So to all the students who are going to travel abroad to Germany, I highly suggest that you sign up for a buddy!!!!  They will probably be the biggest help to you upon arrival and during your time away.  They can only make life more pleasant and help you navigate your stay, and if you are lucky like I was, you may end up with that new international friend beyond your semester abroad!!!  

trains trams and buses

When you arrive in Mannheim, you will have 5 options for getting around other than your feet.  The taxi (which is expensive for long term use), a bike-share (which you will have to sign up for from Nextbike, so you probably won’t have this option until you get access to the internet), and of course the train, tram, and bus.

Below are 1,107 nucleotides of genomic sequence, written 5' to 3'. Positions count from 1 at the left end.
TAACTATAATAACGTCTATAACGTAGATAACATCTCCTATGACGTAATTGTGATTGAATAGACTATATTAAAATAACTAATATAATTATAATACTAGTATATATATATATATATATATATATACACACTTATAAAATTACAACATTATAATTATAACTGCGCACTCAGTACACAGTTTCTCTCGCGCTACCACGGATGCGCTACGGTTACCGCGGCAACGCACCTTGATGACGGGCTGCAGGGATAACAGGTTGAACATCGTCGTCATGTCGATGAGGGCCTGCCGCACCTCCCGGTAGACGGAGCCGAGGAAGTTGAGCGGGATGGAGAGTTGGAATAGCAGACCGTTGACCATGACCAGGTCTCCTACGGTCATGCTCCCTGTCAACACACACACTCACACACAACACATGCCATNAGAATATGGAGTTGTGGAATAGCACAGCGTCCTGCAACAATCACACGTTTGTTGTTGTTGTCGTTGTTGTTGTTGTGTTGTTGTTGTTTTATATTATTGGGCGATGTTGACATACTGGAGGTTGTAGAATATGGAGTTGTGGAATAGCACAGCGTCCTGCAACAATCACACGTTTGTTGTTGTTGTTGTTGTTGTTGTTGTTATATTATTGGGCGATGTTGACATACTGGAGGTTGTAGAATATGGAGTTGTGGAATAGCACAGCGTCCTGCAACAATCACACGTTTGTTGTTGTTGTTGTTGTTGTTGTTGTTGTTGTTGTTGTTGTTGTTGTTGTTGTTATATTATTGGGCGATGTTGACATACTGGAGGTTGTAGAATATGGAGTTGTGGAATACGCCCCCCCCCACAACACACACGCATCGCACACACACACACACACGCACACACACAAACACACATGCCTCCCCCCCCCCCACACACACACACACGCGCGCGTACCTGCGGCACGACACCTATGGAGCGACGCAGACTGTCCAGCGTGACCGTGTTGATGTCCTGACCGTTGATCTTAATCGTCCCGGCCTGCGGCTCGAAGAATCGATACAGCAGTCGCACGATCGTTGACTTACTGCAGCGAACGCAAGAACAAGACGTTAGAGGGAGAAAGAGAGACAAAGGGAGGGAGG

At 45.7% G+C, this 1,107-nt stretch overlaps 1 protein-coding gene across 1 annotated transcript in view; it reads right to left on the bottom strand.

After you get your matriculation number from the international office (when you register with them), it is best if you get your semester pass, which will allow you to use the trains which travel out to about 50km (about 31 miles…get used to hearing things in the metric system, they don’t use the standard system here) from Mannheim, trams and buses.  But, the RNV/VRN will only allow the use of the semester ticket from the times dated on your paperwork saying you are a student at Mannheim.  Assuming you arrive a few days prior to the beginning of the semester, or are taking the summer or winter academy, which begins about a month prior to the regular semester, how do you get around since the semester pass is still not valid?